Ron Paul and Dennis Kucinich are both well-positioned for wins in next week’s Texas and Ohio primaries. (No, really—think about it.)
Both men stopped actively seeking the presidency a while back in order to defend their seats in the House of Representatives. Their quixotic White House efforts had rendered them potentially vulnerable to charges of neglecting their days jobs and prompted intra-party Congressgional challenges from ambitious local politicians.
Kucinich’s main rival is Joe Cimperman, a Cleveland city councilman who has seized on Kucinich’s failure to live up to the pledge he made in his 2006 re-election campaign not to run off and seek the presidency again (he also ran in 2004, in case you forgot). Cimperman won the backing of Cleveland’s mayor and his candidacy evidently spooked Kucinich, who dropped out of the presidential race in January, rather than seeing it all the way through to the convention as he did in ’04.
But a new poll from the Raleigh-based Public Policy Polling shows Kucinich handily beating Cimperman, 55 to 29 percent. The only potentially troubling sign for the incumbent: He trails Cimperman among independents, who are free to vote in Tuesday’s primary. A (much) higher than expected independent turnout could tighten the race.
Kucinich’s name will also appear on the presidential ballot in Ohio, but the survey found him registering only four percent in his own district, to Hillary Clinton’s 55 percent and Barack Obama’s 31 percent.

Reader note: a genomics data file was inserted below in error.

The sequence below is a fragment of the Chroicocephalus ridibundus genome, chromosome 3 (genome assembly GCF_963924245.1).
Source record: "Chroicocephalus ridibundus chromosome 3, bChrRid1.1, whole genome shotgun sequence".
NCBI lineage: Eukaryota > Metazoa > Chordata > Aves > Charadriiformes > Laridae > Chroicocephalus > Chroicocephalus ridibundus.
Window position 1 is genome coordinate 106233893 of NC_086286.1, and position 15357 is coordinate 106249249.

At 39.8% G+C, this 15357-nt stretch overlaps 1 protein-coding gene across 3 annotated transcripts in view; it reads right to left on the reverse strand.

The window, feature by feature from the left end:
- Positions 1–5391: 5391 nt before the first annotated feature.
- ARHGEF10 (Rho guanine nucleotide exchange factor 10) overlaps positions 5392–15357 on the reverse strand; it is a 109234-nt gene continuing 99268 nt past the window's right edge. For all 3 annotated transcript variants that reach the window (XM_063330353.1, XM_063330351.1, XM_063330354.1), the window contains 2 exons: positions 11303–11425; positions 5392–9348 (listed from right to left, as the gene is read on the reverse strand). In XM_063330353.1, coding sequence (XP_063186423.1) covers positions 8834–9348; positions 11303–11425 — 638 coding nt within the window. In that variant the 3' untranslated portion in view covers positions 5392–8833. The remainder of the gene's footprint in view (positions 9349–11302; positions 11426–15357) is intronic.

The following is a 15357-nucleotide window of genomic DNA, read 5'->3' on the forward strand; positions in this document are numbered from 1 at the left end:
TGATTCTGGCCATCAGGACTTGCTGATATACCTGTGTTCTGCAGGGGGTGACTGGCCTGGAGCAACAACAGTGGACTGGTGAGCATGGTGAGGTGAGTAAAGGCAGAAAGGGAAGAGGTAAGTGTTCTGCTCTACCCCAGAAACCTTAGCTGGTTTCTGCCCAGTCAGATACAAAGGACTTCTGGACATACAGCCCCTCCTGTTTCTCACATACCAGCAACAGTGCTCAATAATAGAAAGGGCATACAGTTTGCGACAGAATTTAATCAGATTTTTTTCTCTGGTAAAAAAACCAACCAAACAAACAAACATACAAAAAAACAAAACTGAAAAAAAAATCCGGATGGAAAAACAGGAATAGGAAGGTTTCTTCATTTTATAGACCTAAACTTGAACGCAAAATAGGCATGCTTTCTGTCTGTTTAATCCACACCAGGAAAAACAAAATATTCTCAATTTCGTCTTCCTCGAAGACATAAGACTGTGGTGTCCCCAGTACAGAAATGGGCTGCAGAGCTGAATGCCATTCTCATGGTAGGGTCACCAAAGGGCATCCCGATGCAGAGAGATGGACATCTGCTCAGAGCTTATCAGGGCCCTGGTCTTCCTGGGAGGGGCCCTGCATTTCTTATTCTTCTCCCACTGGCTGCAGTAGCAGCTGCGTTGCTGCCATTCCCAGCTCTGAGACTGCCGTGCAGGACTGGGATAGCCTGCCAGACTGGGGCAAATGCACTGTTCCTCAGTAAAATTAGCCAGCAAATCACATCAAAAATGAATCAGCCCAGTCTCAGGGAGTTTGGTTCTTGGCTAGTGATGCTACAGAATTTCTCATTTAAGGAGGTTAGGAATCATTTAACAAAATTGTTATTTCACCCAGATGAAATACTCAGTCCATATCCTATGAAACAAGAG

Meanwhile, another Public Policy poll in Texas has Paul routing his Republican congressional challenger, Friendswood Councilman Chris Peden, 63 to 30 percent. Peden has made Paul’s libertarian-based assault on some conservative orthodoxies the linchpin of his effort, calculating that the district’s Republicans were previously unaware of Paul’s strident opposition to the Iraq war, among other issues. ( A primary challenge to one of the House’s other Republican war opponents, Wayne Gilchrest of Maryland, was successful on February 12).
In running, Peden may also have been thinking toward the future. Paul will turn 73 this year and Peden is three decades his junior, so the challenger may have improved his positioning for an open seat race in the coming years.
Paul’s constituents also seem to think more highly of their congressman’s presidential credentials than Kucinich’s do: 18 percent of the G.O.P. voters in Texas’ 14th District plan to vote for Paul in the presidential race. (John McCain leads in the district with 49 percent, to Mike Huckabee’s 27 percent.)
And so it seems that Kucinich and Paul will avoid the fate of Robert Dornan, a fire-breathing conservative congressman from southern California who waged a similarly flighty presidential campaign in 1996. He dropped out after scoring just 529 votes in New Hampshire (about 2,000 behind obscure tire magnate Morry “The Grizz” Taylor) then returned home to save the seat he’d held since 1976. But he lost the general election to Democrat Loretta Sanchez, who lampooned him as a source of embarrassment to the district.
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